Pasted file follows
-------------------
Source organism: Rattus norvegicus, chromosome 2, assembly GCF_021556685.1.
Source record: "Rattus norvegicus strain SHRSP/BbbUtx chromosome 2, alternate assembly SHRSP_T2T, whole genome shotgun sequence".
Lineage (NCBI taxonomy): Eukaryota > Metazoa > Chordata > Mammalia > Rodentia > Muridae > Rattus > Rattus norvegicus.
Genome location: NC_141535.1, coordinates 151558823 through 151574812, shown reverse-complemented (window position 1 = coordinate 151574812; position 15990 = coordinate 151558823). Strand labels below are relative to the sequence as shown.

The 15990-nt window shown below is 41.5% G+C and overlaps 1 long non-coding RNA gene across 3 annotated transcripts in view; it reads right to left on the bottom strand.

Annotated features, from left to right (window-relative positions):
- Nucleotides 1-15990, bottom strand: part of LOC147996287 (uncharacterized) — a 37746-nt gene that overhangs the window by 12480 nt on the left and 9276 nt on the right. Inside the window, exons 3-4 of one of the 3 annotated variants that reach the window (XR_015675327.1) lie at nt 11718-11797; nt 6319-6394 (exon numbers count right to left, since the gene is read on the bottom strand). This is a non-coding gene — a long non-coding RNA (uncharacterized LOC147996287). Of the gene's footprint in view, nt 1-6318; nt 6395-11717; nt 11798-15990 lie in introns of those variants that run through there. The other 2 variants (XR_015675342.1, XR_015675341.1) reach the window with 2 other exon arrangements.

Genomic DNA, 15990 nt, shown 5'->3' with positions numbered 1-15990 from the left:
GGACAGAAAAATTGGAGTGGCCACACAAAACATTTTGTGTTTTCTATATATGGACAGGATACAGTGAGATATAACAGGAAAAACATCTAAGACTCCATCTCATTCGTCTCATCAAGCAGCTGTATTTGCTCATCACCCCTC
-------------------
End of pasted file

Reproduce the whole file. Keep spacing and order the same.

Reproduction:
Source organism: Rattus norvegicus, chromosome 2, assembly GCF_021556685.1.
Source record: "Rattus norvegicus strain SHRSP/BbbUtx chromosome 2, alternate assembly SHRSP_T2T, whole genome shotgun sequence".
Lineage (NCBI taxonomy): Eukaryota > Metazoa > Chordata > Mammalia > Rodentia > Muridae > Rattus > Rattus norvegicus.
Genome location: NC_141535.1, coordinates 151558823 through 151574812, shown reverse-complemented (window position 1 = coordinate 151574812; position 15990 = coordinate 151558823). Strand labels below are relative to the sequence as shown.

The 15990-nt window shown below is 41.5% G+C and overlaps 1 long non-coding RNA gene across 3 annotated transcripts in view; it reads right to left on the bottom strand.

Annotated features, from left to right (window-relative positions):
- Nucleotides 1-15990, bottom strand: part of LOC147996287 (uncharacterized) — a 37746-nt gene that overhangs the window by 12480 nt on the left and 9276 nt on the right. Inside the window, exons 3-4 of one of the 3 annotated variants that reach the window (XR_015675327.1) lie at nt 11718-11797; nt 6319-6394 (exon numbers count right to left, since the gene is read on the bottom strand). This is a non-coding gene — a long non-coding RNA (uncharacterized LOC147996287). Of the gene's footprint in view, nt 1-6318; nt 6395-11717; nt 11798-15990 lie in introns of those variants that run through there. The other 2 variants (XR_015675342.1, XR_015675341.1) reach the window with 2 other exon arrangements.

Genomic DNA, 15990 nt, shown 5'->3' with positions numbered 1-15990 from the left:
GGACAGAAAAATTGGAGTGGCCACACAAAACATTTTGTGTTTTCTATATATGGACAGGATACAGTGAGATATAACAGGAAAAACATCTAAGACTCCATCTCATTCGTCTCATCAAGCAGCTGTATTTGCTCATCACCCCTC